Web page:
Chevron CEO Watson Plans to Step Down, WSJ Reports

Updated on
  • Michael Wirth seen as most likely successor to seven-year CEO
  • Chevron spokesman declines comment on leadership change

John Watson

Photographer: Christophe Morin/Bloomberg

John Watson, who has led Chevron Corp. since 2010, is planning to step down as the oil major seeks a new chief executive officer, the Wall Street Journal said, citing people familiar with the matter.

While the San Ramon, California-based producer has not made a final decision on a successor, Michael Wirth, a 56-year-old Chevron lifer whose elevation was telegraphed in January when the company announced his promotion to vice chairman, has been seen as a leading candidate. An announcement will likely be made next month, the Journal said.

John Watson

Photographer: Christophe Morin/Bloomberg

Kent Robertson, a Chevron spokesman, declined to comment on the report.

Watson, 60, was named CEO after he oversaw the integration of Texaco Inc. and Unocal Corp. into Chevron. They were purchased by his acquisitive predecessor and mentor, David O’Reilly. Since the global oil rout began in earnest in 2014, though, Watson has struggled to protect dividend payouts from the ravages of tumbling crude prices and shrinking cash flow.

Watson has resorted to job cuts, project cancellations and billions of dollars in asset sales to cope with an industry downturn that erased $50 billion from Chevron’s market value. In 2016, Chevron posted its first annual loss in at least 37 years.

One of Wirth’s crowning achievements was the restructuring of Chevron’s sprawling refining business by selling off billions of dollars in assets from Africa to Europe.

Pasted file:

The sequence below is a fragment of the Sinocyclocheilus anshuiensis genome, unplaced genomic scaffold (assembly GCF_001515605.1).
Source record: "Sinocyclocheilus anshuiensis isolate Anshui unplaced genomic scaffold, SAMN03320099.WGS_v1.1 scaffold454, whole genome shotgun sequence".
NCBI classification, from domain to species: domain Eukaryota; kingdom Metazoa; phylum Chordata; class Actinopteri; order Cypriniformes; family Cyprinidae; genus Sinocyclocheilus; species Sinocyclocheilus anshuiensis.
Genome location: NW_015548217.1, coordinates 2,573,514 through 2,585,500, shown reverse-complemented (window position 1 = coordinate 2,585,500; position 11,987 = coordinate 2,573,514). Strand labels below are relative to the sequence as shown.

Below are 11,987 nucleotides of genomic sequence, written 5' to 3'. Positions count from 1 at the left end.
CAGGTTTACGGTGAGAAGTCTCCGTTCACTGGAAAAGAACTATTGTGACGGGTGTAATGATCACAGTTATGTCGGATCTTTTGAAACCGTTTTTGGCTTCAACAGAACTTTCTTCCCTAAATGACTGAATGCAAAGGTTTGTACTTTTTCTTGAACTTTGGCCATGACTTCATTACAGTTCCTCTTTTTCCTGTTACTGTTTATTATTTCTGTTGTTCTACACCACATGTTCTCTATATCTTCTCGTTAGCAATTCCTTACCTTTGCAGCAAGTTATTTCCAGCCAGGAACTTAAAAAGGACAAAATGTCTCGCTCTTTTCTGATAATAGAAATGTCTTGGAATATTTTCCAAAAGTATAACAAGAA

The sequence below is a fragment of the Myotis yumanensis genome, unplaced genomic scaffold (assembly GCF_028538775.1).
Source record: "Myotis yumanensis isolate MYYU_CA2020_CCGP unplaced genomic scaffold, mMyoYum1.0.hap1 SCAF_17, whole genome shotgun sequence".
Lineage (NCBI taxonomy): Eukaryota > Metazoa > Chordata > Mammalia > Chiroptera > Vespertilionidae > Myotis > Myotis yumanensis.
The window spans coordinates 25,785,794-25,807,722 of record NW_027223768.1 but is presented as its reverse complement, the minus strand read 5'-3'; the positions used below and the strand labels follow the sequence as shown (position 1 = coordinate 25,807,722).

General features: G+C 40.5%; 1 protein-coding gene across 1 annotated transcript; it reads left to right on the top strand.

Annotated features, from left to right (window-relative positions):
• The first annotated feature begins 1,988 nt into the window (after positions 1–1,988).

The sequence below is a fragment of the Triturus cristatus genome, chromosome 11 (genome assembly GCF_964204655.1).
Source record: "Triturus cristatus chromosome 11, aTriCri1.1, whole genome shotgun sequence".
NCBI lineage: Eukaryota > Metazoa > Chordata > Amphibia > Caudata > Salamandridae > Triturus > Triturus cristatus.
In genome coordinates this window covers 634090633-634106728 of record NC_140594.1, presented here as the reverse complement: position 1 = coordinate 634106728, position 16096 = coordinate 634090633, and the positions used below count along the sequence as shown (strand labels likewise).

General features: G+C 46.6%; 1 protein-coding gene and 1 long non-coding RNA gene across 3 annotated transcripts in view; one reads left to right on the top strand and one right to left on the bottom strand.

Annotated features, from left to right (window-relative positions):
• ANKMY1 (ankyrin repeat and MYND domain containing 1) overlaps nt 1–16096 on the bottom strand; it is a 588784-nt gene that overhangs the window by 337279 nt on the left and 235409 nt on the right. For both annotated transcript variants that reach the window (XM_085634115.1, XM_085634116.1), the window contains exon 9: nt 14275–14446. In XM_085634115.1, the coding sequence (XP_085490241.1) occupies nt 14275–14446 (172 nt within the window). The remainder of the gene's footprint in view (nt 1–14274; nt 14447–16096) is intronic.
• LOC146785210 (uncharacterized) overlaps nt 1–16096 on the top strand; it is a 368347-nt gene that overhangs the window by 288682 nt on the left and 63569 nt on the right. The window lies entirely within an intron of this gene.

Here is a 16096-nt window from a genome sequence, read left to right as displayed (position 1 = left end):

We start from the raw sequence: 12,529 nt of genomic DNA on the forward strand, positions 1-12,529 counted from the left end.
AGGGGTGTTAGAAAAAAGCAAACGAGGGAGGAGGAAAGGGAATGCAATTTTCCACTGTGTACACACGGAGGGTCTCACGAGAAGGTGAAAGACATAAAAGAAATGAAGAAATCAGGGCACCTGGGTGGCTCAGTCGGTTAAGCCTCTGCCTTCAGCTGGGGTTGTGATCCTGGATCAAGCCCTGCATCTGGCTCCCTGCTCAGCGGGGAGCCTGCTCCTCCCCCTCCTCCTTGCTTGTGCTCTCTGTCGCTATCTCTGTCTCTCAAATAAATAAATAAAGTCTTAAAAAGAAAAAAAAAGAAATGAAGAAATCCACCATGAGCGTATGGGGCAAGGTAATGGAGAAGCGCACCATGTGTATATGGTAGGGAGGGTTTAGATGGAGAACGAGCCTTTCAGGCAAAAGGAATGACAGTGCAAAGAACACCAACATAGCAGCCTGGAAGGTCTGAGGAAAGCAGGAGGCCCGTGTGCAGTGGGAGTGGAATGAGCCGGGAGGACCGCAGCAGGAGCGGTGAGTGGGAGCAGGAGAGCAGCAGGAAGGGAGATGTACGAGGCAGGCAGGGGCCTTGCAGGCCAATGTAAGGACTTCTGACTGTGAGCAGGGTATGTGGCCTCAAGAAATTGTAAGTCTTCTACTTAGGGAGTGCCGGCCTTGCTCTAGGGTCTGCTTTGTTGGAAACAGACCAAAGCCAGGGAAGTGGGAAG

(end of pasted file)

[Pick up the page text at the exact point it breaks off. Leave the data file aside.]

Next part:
Under his leadership, the company quit processing crude in Western Europe as that market matured and growth slowed, and sharpened its focus on expanding demand centers in East Asia and Latin America.

Watson later expanded Wirth’s portfolio-trimming template to Chevron’s worldwide oil and natural gas unit.

Watson was an unlikely oil executive, having majored in agricultural economics at the University of California-Davis, before obtaining his MBA from the University of Chicago.  Chevron’s mandatory retirement age for employee directors like Watson is 65.

The CEO could depart with an exit package worth as much as $119.3 million, according to data compiled by Bloomberg. That includes pension benefits worth $45.4 million and $13.4 million in accumulated deferred compensation, both as of Dec. 31, according to regulatory filings. The remaining $60.3 million comes from previously awarded equity grants. The awards were valued as of Monday’s close in New York.

His severance agreement provides that all of his options and restricted stock will vest so long as he’s held them for at least one year. If Watson leaves prior to Jan. 25, 2018, he’ll forfeit options and restricted stock currently valued at $3.46 million that were granted in January.

As part of his retirement package, Chevron will also provide him an office and administrative support at approximately $200,000 per year.

— With assistance by Anders Melin

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